• Land grabbing – this occurs where land is taken for tourist development without payment or consultation with local people, often because the land is not registered in any individual person’s name
  • Water supplies to cater for tourists can withdraw more water than is available, leading to shortages for those who cannot pay
  • Increased pollution (air pollution from traffic, noise pollution from tourists etc.)
  • Incentive to preserve natural features as they now have a ‘value’ e.g. prevent deforestation because ecotourism is a good way to earn money


SPRINGSTREAM EDU Nd. Economic Leakage. Accessed 14th December 2017.

UNWTO, 2017. Why tourism? Accessed 14th December 2017.

UNWTO, 2017a. United Nations World Tourism Organisation Annual Report 2016. UNWTO. Madrid.

Tourism as a national development strategy: Learning activities


  1. What is a national tourism strategy? [2]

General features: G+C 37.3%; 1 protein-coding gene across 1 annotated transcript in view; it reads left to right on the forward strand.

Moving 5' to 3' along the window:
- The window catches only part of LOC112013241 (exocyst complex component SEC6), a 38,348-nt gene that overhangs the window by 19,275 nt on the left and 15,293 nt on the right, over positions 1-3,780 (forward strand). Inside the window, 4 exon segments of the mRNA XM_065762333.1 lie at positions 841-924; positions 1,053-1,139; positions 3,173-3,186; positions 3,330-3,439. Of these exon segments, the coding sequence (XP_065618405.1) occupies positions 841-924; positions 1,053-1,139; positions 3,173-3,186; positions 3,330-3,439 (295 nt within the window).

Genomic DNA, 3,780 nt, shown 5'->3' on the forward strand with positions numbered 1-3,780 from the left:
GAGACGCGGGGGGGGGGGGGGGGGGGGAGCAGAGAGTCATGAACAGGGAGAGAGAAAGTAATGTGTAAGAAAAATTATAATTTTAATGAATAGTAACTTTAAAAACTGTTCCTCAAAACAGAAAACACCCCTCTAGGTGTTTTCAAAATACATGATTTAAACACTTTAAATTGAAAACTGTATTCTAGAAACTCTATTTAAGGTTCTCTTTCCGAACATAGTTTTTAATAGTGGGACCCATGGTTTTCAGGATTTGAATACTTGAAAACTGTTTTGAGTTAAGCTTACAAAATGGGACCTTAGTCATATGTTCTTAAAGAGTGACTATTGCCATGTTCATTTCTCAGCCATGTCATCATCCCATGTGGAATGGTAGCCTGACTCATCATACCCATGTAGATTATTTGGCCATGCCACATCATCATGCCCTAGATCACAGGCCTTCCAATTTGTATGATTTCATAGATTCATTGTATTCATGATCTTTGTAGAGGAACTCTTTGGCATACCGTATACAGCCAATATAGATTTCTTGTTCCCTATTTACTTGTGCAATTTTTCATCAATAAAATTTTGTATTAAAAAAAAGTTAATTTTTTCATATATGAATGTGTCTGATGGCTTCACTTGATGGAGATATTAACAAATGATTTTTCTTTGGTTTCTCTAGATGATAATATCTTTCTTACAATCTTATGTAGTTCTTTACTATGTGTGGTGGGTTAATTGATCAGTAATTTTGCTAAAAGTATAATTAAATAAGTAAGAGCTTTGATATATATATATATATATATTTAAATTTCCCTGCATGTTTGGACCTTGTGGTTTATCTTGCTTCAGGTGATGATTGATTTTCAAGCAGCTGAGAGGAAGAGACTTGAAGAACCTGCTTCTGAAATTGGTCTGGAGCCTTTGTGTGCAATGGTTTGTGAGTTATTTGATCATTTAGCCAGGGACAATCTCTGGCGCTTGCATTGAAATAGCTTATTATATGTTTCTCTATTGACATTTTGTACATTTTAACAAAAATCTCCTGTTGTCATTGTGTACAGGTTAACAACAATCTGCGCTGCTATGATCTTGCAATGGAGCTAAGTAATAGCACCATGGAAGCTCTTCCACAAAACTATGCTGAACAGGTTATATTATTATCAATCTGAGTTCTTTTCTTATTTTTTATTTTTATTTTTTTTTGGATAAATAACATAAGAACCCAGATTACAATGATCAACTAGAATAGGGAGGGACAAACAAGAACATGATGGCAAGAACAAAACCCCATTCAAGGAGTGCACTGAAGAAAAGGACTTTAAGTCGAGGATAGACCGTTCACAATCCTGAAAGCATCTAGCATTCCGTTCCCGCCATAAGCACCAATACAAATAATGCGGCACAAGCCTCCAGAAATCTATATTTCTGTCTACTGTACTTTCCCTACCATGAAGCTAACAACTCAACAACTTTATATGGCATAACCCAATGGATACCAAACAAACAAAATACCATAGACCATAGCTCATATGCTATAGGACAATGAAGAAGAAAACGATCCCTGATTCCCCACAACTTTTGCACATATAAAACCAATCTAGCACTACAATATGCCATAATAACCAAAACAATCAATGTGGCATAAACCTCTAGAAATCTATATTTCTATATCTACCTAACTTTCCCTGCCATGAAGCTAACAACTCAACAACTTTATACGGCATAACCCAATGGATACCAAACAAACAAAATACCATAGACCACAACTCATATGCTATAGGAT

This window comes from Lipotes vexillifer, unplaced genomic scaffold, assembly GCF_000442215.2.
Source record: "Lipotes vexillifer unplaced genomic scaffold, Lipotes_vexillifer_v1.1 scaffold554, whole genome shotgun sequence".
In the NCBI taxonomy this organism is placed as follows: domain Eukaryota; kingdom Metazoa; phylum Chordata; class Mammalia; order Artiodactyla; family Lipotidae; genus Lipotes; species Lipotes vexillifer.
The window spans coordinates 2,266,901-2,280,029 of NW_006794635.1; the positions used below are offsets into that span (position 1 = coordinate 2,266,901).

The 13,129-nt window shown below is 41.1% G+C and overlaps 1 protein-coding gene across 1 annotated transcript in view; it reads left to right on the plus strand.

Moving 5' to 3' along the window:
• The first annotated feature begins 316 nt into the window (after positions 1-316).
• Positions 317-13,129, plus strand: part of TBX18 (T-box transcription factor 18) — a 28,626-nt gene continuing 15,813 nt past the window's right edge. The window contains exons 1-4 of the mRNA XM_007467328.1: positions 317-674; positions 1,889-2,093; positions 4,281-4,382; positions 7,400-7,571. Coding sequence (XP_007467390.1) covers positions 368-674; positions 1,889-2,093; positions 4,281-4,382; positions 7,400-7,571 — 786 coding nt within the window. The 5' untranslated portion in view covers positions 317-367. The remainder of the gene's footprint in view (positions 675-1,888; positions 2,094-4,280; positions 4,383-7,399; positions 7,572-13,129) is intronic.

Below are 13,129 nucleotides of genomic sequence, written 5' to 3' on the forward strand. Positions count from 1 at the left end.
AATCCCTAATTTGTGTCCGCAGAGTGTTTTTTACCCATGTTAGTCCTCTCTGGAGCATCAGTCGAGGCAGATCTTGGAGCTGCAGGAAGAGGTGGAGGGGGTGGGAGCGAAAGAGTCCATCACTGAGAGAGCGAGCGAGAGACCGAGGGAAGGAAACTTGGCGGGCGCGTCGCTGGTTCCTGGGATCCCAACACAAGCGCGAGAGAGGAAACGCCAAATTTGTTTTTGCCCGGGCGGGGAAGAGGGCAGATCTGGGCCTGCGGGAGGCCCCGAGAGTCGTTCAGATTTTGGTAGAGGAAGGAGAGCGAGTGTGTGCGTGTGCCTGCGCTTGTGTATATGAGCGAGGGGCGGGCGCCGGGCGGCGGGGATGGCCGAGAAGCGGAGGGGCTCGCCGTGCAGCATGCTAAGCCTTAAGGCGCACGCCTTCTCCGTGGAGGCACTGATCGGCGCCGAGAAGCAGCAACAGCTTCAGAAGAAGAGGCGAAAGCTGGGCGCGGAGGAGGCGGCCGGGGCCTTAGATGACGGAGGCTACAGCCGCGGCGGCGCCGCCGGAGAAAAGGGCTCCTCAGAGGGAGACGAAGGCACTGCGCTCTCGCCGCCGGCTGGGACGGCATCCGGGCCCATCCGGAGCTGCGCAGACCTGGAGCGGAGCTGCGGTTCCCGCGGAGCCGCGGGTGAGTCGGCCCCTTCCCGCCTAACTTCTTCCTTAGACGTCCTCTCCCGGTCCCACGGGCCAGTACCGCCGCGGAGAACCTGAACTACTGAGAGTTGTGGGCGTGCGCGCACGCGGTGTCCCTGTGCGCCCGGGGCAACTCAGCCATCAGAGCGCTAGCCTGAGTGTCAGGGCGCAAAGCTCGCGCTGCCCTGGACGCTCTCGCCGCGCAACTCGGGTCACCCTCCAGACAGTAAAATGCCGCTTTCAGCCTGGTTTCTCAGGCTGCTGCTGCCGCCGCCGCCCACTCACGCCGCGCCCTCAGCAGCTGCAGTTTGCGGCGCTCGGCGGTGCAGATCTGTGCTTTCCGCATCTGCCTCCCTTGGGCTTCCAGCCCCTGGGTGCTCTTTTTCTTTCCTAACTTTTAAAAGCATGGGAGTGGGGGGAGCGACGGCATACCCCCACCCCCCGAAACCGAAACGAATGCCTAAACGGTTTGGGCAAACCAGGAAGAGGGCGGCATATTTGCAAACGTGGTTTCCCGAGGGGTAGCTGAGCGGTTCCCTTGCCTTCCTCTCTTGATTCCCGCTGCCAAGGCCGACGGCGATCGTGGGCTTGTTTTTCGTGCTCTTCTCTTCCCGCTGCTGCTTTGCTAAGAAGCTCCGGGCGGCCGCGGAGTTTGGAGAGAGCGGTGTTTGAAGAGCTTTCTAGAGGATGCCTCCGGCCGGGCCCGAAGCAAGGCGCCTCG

2. Suggest why some countries use tourism as a part of their development strategy. [4]
  3. Identify and describe three barriers to tourism that are commonly removed or reduced as part of a national tourism strategy. [6]
  4. Explain how cumulative causation can improve the economy of a country. [3]
  5. Outline the issue of ‘leakage’. [4]
  6. Create a list of other social, economic and environmental impacts of using tourism as a development strategy. [8]

Other tasks

Would tourism be a suitable way to develop your local area? Why? Consider:

  • What needs to be in place for tourism to develop (e.g. primary and secondary tourist facilities)
  • Would any government policies need to change?
  • What might be the impact on the local area? Consider social, economic and environmental aspects.